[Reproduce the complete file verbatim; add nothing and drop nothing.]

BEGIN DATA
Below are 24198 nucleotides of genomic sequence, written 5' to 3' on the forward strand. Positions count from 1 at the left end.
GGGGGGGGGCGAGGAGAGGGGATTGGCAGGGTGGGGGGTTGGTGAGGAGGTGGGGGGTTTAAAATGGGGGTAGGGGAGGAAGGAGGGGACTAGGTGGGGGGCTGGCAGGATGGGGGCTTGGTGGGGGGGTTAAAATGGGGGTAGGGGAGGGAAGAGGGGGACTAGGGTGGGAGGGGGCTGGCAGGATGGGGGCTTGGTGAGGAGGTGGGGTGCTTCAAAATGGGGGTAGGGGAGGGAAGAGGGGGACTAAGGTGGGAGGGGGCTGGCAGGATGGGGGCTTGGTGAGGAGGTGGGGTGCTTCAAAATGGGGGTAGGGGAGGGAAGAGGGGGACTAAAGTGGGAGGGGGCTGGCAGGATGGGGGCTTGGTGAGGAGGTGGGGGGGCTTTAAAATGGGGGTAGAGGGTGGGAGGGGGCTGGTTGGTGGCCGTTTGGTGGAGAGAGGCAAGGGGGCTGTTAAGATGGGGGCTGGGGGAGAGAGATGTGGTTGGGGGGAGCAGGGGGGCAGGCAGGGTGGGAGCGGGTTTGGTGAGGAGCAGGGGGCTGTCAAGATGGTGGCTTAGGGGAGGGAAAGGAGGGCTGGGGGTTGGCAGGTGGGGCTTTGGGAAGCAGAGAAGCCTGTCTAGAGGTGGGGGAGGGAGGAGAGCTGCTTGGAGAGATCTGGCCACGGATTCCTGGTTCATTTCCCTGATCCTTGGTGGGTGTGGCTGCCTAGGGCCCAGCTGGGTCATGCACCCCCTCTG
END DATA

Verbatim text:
Below are 24198 nucleotides of genomic sequence, written 5' to 3' on the forward strand. Positions count from 1 at the left end.
GGGGGGGGGCGAGGAGAGGGGATTGGCAGGGTGGGGGGTTGGTGAGGAGGTGGGGGGTTTAAAATGGGGGTAGGGGAGGAAGGAGGGGACTAGGTGGGGGGCTGGCAGGATGGGGGCTTGGTGGGGGGGTTAAAATGGGGGTAGGGGAGGGAAGAGGGGGACTAGGGTGGGAGGGGGCTGGCAGGATGGGGGCTTGGTGAGGAGGTGGGGTGCTTCAAAATGGGGGTAGGGGAGGGAAGAGGGGGACTAAGGTGGGAGGGGGCTGGCAGGATGGGGGCTTGGTGAGGAGGTGGGGTGCTTCAAAATGGGGGTAGGGGAGGGAAGAGGGGGACTAAAGTGGGAGGGGGCTGGCAGGATGGGGGCTTGGTGAGGAGGTGGGGGGGCTTTAAAATGGGGGTAGAGGGTGGGAGGGGGCTGGTTGGTGGCCGTTTGGTGGAGAGAGGCAAGGGGGCTGTTAAGATGGGGGCTGGGGGAGAGAGATGTGGTTGGGGGGAGCAGGGGGGCAGGCAGGGTGGGAGCGGGTTTGGTGAGGAGCAGGGGGCTGTCAAGATGGTGGCTTAGGGGAGGGAAAGGAGGGCTGGGGGTTGGCAGGTGGGGCTTTGGGAAGCAGAGAAGCCTGTCTAGAGGTGGGGGAGGGAGGAGAGCTGCTTGGAGAGATCTGGCCACGGATTCCTGGTTCATTTCCCTGATCCTTGGTGGGTGTGGCTGCCTAGGGCCCAGCTGGGTCATGCACCCCCTCTG